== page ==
When you walk through the doors, you are struck by the bold colors, the paintings, photographs, ceramics and other fine art, telling the story of Mexican culture from both sides of the border.
While anytime is a good time to go, during Dia de los Muertos - or the Day of the Dead exhibit - may be the perfect time.
One of Mexico’s most celebrated holidays includes the long time tradition of honoring the dead with ofrendas, alters filled with pictures and mementos focusing on how a loved one lived their life.
The many skeletons are whimsical, wearing jewelry, playing instruments, even making the sugar skulls that are also a trademark of the event.
"Because although the Day of the Dead has the word ‘dead’ in it, it's important to remember that it's a celebration of life," said Mario Hernandez, National Museum of Mexican Art gallery education coordinator. "But it’s also an opportunity for artists to have a platform to not just honor those who passed away in their community, but also to use it as a platform for social change."
This year, a special ofrenda created by Moos Elementary School students on Chicago’s Northwest Side, remembers the children killed in Uvalde, Texas.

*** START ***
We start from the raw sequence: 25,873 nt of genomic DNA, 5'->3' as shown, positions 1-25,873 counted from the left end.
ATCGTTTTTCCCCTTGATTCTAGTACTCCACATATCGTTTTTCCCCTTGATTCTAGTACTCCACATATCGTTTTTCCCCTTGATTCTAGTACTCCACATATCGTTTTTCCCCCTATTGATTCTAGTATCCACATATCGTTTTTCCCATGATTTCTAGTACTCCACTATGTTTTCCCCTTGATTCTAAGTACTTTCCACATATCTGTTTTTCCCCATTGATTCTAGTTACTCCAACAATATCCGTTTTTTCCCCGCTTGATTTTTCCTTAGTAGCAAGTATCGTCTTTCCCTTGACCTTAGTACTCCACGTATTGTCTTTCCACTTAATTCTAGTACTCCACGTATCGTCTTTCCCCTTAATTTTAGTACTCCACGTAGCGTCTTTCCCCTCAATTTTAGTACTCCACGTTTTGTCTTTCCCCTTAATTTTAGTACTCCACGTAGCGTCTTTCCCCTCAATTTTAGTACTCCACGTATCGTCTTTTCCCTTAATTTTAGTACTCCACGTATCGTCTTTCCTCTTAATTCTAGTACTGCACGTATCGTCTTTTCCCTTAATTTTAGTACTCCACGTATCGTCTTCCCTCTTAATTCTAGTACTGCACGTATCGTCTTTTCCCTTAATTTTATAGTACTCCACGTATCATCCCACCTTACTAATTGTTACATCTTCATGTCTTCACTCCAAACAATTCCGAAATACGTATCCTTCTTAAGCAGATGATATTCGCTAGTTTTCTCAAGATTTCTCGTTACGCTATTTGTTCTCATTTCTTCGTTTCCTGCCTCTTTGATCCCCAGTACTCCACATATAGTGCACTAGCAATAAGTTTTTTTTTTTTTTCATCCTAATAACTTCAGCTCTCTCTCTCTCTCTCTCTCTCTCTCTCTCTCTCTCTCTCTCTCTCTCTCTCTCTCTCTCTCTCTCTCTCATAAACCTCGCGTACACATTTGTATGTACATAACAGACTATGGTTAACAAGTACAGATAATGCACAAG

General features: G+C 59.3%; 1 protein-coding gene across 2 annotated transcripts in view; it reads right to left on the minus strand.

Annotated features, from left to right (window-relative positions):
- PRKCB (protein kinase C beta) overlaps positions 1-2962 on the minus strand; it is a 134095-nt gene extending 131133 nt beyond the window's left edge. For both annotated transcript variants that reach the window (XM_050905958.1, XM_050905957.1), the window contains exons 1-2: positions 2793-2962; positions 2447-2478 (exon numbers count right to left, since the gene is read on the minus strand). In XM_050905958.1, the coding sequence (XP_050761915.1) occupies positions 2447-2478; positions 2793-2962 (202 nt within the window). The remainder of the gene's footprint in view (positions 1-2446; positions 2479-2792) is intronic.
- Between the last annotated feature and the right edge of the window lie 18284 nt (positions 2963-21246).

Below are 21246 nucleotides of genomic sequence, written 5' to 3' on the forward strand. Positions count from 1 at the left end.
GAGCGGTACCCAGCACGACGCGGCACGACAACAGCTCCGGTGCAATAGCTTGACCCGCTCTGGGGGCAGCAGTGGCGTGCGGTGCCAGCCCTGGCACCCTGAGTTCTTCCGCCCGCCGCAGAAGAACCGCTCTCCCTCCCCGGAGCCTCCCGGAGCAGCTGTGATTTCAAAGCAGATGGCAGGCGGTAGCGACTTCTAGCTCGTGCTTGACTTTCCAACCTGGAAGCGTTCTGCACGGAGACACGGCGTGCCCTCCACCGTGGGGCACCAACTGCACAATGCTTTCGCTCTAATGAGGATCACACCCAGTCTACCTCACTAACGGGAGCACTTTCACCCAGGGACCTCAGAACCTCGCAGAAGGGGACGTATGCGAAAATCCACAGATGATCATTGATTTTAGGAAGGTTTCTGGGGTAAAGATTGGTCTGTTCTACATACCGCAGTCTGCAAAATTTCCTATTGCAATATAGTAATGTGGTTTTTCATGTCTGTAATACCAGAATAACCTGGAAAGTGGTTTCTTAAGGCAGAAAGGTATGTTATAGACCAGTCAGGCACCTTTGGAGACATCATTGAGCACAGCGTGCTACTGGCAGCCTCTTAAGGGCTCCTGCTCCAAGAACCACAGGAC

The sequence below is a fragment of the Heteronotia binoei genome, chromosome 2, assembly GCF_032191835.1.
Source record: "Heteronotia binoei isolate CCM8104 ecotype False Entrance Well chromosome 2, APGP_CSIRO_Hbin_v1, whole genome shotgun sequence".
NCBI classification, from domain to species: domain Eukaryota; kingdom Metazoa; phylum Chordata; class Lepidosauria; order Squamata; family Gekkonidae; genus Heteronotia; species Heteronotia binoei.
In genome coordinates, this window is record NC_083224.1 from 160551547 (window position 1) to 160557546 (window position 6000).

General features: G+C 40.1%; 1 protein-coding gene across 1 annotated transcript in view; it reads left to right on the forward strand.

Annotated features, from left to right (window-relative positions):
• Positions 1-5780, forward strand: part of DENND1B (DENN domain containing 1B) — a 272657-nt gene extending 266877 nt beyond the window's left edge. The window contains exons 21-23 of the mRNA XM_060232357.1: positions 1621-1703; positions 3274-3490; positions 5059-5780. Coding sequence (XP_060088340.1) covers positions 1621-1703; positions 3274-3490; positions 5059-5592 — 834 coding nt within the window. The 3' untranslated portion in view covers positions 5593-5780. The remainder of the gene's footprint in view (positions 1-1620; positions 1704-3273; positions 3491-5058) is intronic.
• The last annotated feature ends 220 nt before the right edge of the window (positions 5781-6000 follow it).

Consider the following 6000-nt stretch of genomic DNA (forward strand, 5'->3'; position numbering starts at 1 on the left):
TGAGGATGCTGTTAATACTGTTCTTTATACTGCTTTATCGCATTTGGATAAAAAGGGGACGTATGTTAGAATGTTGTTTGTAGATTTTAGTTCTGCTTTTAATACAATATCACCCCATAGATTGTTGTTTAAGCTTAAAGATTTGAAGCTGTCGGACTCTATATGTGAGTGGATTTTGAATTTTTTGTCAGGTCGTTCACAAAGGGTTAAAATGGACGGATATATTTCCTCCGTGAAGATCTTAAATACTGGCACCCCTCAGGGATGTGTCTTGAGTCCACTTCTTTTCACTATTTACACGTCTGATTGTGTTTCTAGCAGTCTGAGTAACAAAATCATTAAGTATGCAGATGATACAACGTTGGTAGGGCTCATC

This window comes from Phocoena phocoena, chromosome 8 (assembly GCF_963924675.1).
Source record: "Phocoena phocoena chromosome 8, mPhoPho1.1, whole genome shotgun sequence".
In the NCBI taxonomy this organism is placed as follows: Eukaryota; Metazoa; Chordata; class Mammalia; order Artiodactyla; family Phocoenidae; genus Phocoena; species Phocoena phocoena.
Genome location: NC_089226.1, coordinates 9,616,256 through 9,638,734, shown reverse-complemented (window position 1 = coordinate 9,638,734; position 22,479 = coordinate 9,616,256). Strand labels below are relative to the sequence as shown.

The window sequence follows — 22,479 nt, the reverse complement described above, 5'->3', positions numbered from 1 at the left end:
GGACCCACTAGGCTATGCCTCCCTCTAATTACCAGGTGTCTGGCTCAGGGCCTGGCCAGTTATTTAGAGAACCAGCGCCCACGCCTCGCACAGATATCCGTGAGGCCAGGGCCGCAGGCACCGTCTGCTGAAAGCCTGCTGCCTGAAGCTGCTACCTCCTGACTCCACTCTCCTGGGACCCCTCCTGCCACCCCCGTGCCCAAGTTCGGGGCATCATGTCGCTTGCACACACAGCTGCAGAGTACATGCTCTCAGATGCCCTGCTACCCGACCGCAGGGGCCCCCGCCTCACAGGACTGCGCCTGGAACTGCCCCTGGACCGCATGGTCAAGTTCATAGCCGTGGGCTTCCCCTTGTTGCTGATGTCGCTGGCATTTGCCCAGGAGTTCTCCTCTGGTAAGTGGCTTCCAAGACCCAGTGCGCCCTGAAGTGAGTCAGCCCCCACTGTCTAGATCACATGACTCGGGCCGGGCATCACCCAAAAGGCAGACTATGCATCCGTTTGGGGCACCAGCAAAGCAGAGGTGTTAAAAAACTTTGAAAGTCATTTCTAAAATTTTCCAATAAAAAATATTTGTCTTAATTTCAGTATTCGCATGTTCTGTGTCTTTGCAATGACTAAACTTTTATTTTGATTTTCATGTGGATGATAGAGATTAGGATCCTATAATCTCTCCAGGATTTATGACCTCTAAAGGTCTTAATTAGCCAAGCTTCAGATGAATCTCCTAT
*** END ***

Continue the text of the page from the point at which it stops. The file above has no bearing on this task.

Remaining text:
"This year's exhibition is dedicated to people that we have lost around the country to senseless acts of violence," Hernandez said.
Another exhibit pays tribute to possibly the most famous artist to ever come out of Mexico, Frida Kahlo. It features the works of artists inspired by Kahlo.
"Her artwork is very important of course to Mexicanos, but I think more importantly her life is what we really look at," Hernandez said. "The fact that she went through many periods of her life where she suffered physically and emotionally and she did a great job at translating those experiences onto her canvas."
For Hernandez, who grew up down the street from the museum and now runs its education programs for kids, his favorite work hangs in Nuestras Historias, the museum’s permanent collection.
"One of the highlights in Nuestras Historias is a large ten-foot-wide by eight-feet-tall piece created out of close to two million small glass beads," Hernandez said.
Called "The New Awakening", it’s one of 15,000 objects the museum has collected through the years.
To cap off a visit to an art museum, swing into the gift shop so you can grab a little something to take a piece of your experience home with you.
From artful skeletons to pillows, sculptures and framed embroideries, there are indeed excellent gifts. But also books and mementos from a day spent learning about the rich and colorful Mexican culture.
The Frida Kahlo runs through February and the Day of the Dead exhibit runs through Dec. 11.